[vc_row][vc_column width=”1/2″][vc_single_image image=”5427″ img_size=”600×600″][/vc_column][vc_column width=”1/2″][vc_column_text]THE RIBBON Darling Harbour Sydney 

Key Service: Lead Agent and Commercial Adviser, Operator Selection

The Ribbon is a mixed used development integrating a high-end hotel, serviced apartments, retail and a large format IMAX theatre. The forward sale of this complex project was a record for a single asset price which exceeded AUD$700 million.

Dransfield’s multifaceted role included a significant amount of preparation to create a market facing offering. Specific tasks included:

  • Initial design review to make fit for purpose and enhance commerciality
  • Feasibility review and preliminary value management
  • Developing an operating and financing structure including a fund through
  • Engaging a preferred operator



Hotel Boom: ‘Significant Growth Potential’ Beyond Melbourne and Sydney

[vc_row][vc_column][vc_column_text]Warning: Brisbane is about to become interesting, experts claim.

Not to mention Adelaide, Perth and Canberra.

After decades of little serious hotel investment in the nation’s smaller capital cities, for the first time, over the next 24 months, the majority of the nation’s new hotel rooms will be built in cities outside of the two tourism trophy towns, Melbourne and Sydney.

“We have absolutely rethought cities like Perth, Brisbane and Adelaide where a lot of the hotel product has become dated and boring,” Abhijay Sandilya, IHG’s Senior Director, Development for Australasia & South Pacific told AFR Weekend, adding while most of the company’s assets remain in Sydney and Melbourne, which continue to perform strongly, IHG now sees “significant growth potential” beyond these two key cities, where IHG includes such brands as the InterContinental, Kimpton and Crowne Plaza.

“There are very few of the popular new lifestyle hotels in those cities like Brisbane and Adelaide, but that’s changing. Across Australasia, IHG currently has its biggest-ever pipeline of new hotel signings on record.”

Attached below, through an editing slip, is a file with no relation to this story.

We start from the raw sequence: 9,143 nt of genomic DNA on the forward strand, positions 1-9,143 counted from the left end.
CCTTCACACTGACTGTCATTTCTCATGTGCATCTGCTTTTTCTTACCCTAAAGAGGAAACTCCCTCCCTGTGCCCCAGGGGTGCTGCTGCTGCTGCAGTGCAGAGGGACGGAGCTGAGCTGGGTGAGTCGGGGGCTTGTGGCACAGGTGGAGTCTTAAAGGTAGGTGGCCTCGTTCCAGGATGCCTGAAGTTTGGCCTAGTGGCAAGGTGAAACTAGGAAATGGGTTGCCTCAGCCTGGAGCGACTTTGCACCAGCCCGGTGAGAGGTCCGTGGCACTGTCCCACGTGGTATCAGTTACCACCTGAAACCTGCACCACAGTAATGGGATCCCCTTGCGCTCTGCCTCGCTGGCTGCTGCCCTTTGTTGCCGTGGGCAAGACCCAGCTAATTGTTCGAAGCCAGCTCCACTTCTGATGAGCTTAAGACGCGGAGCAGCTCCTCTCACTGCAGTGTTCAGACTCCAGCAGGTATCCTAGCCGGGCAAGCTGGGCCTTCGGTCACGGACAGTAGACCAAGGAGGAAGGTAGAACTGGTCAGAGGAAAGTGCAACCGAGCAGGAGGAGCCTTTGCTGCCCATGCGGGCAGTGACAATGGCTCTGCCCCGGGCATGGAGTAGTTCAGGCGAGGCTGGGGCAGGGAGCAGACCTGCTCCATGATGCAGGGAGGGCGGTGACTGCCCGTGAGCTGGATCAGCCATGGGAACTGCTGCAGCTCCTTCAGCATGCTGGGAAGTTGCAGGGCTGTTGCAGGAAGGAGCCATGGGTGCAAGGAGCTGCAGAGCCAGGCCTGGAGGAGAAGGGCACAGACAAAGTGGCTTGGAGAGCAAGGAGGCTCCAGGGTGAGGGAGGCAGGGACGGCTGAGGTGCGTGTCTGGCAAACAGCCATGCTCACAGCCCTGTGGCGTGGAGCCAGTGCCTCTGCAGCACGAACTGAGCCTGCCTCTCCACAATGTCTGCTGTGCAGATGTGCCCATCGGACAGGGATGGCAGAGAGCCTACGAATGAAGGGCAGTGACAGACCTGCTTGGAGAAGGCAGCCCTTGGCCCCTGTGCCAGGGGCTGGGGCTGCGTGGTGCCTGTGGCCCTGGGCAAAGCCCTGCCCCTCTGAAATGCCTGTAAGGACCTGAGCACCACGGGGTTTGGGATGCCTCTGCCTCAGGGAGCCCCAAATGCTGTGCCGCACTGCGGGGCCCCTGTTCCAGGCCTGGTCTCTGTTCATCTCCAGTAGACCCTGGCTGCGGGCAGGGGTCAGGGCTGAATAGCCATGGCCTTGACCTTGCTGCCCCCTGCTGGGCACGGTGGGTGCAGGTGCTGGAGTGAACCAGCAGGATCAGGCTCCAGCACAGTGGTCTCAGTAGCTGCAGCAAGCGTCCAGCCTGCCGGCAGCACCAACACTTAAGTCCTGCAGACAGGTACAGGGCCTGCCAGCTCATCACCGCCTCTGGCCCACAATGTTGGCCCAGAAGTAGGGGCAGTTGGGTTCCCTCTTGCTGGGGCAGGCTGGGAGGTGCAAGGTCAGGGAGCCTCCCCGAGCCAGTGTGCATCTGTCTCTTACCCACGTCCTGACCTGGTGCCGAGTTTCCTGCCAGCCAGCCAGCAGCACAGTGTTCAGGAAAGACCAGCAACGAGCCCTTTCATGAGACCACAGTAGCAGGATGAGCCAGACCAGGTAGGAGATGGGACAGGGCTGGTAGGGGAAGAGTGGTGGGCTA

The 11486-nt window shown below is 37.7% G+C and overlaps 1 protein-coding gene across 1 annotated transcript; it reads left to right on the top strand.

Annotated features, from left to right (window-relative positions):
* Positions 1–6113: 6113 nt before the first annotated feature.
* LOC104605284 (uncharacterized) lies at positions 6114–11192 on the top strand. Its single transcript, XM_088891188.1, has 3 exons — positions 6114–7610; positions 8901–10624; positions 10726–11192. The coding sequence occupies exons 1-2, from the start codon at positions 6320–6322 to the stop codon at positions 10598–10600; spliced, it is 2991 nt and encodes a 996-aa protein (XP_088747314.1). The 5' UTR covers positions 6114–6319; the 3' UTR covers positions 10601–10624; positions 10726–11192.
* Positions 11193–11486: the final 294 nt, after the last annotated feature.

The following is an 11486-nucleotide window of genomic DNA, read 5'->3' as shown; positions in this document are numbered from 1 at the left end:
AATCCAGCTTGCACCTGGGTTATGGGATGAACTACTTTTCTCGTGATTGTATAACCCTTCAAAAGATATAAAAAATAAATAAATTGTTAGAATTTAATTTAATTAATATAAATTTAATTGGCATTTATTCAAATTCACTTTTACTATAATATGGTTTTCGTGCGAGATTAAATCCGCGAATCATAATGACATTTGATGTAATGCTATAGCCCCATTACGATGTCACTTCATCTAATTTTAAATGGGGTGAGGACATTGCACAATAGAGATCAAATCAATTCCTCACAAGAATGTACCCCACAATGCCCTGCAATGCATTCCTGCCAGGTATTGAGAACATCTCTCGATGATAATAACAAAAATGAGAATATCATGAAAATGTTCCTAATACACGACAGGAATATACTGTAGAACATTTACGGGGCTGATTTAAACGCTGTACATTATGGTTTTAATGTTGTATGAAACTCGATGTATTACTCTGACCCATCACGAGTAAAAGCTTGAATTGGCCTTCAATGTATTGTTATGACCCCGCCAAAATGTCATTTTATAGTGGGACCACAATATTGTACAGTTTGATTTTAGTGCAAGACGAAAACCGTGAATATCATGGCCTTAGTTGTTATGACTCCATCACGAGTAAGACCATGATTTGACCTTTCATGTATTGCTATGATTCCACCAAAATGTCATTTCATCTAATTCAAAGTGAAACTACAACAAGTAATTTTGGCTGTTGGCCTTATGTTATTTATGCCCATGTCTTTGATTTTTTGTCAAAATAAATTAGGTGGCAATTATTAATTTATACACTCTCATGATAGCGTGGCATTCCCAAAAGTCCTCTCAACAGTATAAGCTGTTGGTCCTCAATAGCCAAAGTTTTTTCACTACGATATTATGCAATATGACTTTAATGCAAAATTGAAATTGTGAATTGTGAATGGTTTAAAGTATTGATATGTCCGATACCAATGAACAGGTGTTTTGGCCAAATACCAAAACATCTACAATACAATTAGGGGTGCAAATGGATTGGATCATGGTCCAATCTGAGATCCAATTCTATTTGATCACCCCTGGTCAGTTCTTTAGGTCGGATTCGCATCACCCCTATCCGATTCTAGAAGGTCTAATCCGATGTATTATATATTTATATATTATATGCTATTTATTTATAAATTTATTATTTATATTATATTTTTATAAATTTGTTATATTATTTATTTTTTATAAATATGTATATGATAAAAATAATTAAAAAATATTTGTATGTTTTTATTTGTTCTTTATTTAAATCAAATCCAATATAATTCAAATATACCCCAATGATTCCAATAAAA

In another vote of confidence for the nation’s also-ran cities, on June 1, the trendy global W Hotel brand (owned by Marriott International) will re-enter the Australian market by opening Brisbane W at North Quay – long before it opens W Hotels in Sydney or Melbourne. W Brisbane will be the first five-star hotel to open in Brisbane City in 20 years.

It’s yet more proof the laid back river city, long nicknamed Brisvegas, is “threatening to become interesting,” says Sydney-based Dean Dransfield, managing director of analysts and advisory firm, Dransfield Hotels &Resorts.

“Brisbane beating Sydney and Melbourne on a W Hotel is a real ‘go figure’ moment in the industry,” says Dransfield. “It’s a great example of an internationally trendy brand giving a vote of confidence to the blandest city in the country.”

Dransfield points out that with more inner city developments going up, plus the mega casino slated for completion by 2022, Brisbane’s CBD will finally enjoy some semblance of nightlife. “Every boys’ or bucks’ weekend automatically deletes Brisbane as an option because there’s no inner city buzz at night. But as with Perth, Canberra and Adelaide, that’s changing in Brisbane. Diversity and sophistication are coming.”